Conflict of ethics

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Yesterday at the ruins of Koyo high school I came across a thought that stumped me. Once you pass through the old school and through a short gallery, there is a video of the people affected by the disaster (Spoiler alert if you’re going to go there).

One such video is of a firefighter. He spends all night out fighting fires and doesn’t get any sleep. But the toughest part was that since it’s his responsibility to fight fires, it meant he wasn’t able to go searching for his wife. It turns out, the next day his wife’s body was found elsewhere.

I often give the Japanese stick for prioritizing work over family life. But in this case, I’m conflicted. Is this just an isolated case? Or is it just different for the men and women in this line of work? I resolved it with the latter, but you could also argue that it’s just something that someone in that situation would do, without thinking of their family, believing them to be safe, and trusting them to know how to look after themselves.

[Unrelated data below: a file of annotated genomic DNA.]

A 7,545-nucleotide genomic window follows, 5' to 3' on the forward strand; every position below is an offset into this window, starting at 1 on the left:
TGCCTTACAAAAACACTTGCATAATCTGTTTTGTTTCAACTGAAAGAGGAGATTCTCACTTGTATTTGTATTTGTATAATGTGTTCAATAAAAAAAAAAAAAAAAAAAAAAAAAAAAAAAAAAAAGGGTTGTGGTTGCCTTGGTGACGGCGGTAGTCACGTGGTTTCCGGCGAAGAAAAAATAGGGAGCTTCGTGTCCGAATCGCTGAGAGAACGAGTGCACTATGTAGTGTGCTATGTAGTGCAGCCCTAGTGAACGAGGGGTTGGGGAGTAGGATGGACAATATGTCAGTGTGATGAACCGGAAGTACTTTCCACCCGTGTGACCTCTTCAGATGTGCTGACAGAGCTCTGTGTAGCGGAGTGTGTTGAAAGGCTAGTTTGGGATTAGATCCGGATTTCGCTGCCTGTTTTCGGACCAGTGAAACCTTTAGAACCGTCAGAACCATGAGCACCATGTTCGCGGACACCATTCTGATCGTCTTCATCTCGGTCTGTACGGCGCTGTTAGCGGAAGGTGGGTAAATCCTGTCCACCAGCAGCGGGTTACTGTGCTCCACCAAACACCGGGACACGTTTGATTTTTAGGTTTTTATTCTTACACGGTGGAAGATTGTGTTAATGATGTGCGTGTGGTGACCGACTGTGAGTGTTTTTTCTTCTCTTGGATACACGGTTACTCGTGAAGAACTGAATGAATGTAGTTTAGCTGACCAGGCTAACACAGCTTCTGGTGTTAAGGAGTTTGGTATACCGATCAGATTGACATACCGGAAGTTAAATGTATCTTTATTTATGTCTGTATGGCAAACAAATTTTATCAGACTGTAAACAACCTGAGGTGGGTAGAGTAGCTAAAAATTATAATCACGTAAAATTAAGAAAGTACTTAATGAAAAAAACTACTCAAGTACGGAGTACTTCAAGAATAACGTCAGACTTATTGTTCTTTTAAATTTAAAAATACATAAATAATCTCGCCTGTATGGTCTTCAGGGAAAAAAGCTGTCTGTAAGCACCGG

Either way, this was a good exercise, and I intend to think more on it from now.



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Tim Bunting Kiwi Yamabushi

Tim Bunting Kiwi Yamabushi

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Sakata City, Yamagata, Japan

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